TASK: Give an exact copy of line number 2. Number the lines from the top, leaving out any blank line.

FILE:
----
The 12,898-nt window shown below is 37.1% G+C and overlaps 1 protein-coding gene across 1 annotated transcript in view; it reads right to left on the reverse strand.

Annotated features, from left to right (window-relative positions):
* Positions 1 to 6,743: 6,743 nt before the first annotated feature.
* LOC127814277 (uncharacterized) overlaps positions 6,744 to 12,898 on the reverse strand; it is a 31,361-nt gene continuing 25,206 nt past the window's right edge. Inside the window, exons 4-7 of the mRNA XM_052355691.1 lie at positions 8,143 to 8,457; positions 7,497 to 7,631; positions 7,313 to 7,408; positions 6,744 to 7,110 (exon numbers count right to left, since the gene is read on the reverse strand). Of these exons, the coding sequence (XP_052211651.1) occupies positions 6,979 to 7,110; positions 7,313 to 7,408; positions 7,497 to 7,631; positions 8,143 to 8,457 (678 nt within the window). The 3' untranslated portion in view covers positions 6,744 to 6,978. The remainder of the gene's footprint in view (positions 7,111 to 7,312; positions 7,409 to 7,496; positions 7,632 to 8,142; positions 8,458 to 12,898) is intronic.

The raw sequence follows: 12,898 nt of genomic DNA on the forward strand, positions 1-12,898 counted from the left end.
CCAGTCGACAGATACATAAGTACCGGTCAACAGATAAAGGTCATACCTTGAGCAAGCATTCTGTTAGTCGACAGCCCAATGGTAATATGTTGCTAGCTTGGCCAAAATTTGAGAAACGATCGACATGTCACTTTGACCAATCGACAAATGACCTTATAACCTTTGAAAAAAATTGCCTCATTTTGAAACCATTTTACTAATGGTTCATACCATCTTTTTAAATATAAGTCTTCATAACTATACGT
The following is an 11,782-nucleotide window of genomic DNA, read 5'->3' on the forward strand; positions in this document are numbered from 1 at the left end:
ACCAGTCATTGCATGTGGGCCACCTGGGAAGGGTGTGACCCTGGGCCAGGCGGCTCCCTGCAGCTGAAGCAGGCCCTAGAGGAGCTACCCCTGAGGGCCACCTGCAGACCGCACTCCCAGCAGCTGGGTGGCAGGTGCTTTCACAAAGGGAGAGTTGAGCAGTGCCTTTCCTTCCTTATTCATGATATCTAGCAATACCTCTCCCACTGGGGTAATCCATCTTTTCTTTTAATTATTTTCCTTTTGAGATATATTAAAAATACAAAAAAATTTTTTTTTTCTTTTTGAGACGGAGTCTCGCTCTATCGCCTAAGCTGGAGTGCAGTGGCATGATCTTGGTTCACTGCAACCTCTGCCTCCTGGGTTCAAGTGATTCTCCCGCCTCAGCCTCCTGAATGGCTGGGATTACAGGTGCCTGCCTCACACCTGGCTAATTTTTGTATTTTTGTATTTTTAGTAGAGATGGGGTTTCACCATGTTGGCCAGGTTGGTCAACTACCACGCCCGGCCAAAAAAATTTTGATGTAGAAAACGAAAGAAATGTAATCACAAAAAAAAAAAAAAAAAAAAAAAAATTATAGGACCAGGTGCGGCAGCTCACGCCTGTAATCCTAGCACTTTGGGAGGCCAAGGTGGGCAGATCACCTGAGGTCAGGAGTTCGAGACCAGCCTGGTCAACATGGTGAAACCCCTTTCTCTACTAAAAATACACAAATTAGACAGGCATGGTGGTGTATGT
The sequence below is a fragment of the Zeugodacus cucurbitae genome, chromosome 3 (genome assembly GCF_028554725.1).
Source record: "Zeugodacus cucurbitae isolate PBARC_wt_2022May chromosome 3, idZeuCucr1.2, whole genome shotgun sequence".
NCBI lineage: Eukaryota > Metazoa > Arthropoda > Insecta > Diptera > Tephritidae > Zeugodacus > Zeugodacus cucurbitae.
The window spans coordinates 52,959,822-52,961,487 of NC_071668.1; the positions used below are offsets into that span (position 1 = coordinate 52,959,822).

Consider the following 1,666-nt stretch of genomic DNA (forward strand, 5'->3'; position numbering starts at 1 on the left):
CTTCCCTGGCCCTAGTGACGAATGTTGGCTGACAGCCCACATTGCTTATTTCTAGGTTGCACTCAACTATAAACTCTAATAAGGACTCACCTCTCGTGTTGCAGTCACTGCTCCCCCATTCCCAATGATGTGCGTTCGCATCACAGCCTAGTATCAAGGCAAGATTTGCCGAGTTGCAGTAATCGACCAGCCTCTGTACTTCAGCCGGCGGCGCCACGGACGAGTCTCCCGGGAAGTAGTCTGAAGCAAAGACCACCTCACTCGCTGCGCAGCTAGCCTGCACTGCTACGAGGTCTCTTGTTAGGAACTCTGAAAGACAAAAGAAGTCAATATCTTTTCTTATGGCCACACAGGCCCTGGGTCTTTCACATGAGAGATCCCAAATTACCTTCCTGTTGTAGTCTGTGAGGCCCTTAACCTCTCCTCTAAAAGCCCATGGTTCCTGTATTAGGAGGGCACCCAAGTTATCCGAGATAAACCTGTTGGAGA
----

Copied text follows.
Annotated features, from left to right (window-relative positions):